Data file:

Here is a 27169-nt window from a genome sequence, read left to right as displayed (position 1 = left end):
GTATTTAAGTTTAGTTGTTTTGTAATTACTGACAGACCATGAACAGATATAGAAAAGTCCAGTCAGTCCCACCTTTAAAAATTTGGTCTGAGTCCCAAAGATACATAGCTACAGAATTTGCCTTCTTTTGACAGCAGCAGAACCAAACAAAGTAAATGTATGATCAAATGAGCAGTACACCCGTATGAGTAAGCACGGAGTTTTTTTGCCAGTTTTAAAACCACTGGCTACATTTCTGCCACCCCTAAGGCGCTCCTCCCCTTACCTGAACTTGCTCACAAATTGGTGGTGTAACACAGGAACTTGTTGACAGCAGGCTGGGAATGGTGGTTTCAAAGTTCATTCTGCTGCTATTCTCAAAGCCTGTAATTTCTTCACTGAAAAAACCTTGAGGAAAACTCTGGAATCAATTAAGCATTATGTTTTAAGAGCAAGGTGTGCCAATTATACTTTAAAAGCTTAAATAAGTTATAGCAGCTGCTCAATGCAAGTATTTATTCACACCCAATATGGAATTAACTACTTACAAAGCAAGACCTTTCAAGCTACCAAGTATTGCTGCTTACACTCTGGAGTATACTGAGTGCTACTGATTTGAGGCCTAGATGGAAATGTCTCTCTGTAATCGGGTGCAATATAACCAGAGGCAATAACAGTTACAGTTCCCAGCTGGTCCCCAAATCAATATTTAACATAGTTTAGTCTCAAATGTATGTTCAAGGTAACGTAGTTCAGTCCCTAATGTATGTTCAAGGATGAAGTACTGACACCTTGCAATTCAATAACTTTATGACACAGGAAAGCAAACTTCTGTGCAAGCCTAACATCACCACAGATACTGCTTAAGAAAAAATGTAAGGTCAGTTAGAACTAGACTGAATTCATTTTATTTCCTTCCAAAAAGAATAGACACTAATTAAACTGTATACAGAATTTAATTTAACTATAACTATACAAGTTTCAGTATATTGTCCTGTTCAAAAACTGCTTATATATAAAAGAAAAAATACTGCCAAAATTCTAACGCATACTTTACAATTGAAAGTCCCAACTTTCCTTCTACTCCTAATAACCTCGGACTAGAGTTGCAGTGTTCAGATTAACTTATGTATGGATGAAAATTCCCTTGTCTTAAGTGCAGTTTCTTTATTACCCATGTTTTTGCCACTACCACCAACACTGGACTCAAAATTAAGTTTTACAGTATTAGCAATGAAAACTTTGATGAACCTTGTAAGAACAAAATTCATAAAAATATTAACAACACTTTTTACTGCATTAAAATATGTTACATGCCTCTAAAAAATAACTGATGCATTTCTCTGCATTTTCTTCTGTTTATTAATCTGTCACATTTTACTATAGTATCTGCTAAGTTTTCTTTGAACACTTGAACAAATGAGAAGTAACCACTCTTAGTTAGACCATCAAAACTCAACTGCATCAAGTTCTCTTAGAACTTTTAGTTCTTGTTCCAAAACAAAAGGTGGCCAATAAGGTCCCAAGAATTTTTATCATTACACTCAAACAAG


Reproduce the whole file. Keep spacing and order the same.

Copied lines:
Here is a 27169-nt window from a genome sequence, read left to right as displayed (position 1 = left end):
GTATTTAAGTTTAGTTGTTTTGTAATTACTGACAGACCATGAACAGATATAGAAAAGTCCAGTCAGTCCCACCTTTAAAAATTTGGTCTGAGTCCCAAAGATACATAGCTACAGAATTTGCCTTCTTTTGACAGCAGCAGAACCAAACAAAGTAAATGTATGATCAAATGAGCAGTACACCCGTATGAGTAAGCACGGAGTTTTTTTGCCAGTTTTAAAACCACTGGCTACATTTCTGCCACCCCTAAGGCGCTCCTCCCCTTACCTGAACTTGCTCACAAATTGGTGGTGTAACACAGGAACTTGTTGACAGCAGGCTGGGAATGGTGGTTTCAAAGTTCATTCTGCTGCTATTCTCAAAGCCTGTAATTTCTTCACTGAAAAAACCTTGAGGAAAACTCTGGAATCAATTAAGCATTATGTTTTAAGAGCAAGGTGTGCCAATTATACTTTAAAAGCTTAAATAAGTTATAGCAGCTGCTCAATGCAAGTATTTATTCACACCCAATATGGAATTAACTACTTACAAAGCAAGACCTTTCAAGCTACCAAGTATTGCTGCTTACACTCTGGAGTATACTGAGTGCTACTGATTTGAGGCCTAGATGGAAATGTCTCTCTGTAATCGGGTGCAATATAACCAGAGGCAATAACAGTTACAGTTCCCAGCTGGTCCCCAAATCAATATTTAACATAGTTTAGTCTCAAATGTATGTTCAAGGTAACGTAGTTCAGTCCCTAATGTATGTTCAAGGATGAAGTACTGACACCTTGCAATTCAATAACTTTATGACACAGGAAAGCAAACTTCTGTGCAAGCCTAACATCACCACAGATACTGCTTAAGAAAAAATGTAAGGTCAGTTAGAACTAGACTGAATTCATTTTATTTCCTTCCAAAAAGAATAGACACTAATTAAACTGTATACAGAATTTAATTTAACTATAACTATACAAGTTTCAGTATATTGTCCTGTTCAAAAACTGCTTATATATAAAAGAAAAAATACTGCCAAAATTCTAACGCATACTTTACAATTGAAAGTCCCAACTTTCCTTCTACTCCTAATAACCTCGGACTAGAGTTGCAGTGTTCAGATTAACTTATGTATGGATGAAAATTCCCTTGTCTTAAGTGCAGTTTCTTTATTACCCATGTTTTTGCCACTACCACCAACACTGGACTCAAAATTAAGTTTTACAGTATTAGCAATGAAAACTTTGATGAACCTTGTAAGAACAAAATTCATAAAAATATTAACAACACTTTTTACTGCATTAAAATATGTTACATGCCTCTAAAAAATAACTGATGCATTTCTCTGCATTTTCTTCTGTTTATTAATCTGTCACATTTTACTATAGTATCTGCTAAGTTTTCTTTGAACACTTGAACAAATGAGAAGTAACCACTCTTAGTTAGACCATCAAAACTCAACTGCATCAAGTTCTCTTAGAACTTTTAGTTCTTGTTCCAAAACAAAAGGTGGCCAATAAGGTCCCAAGAATTTTTATCATTACACTCAAACAAG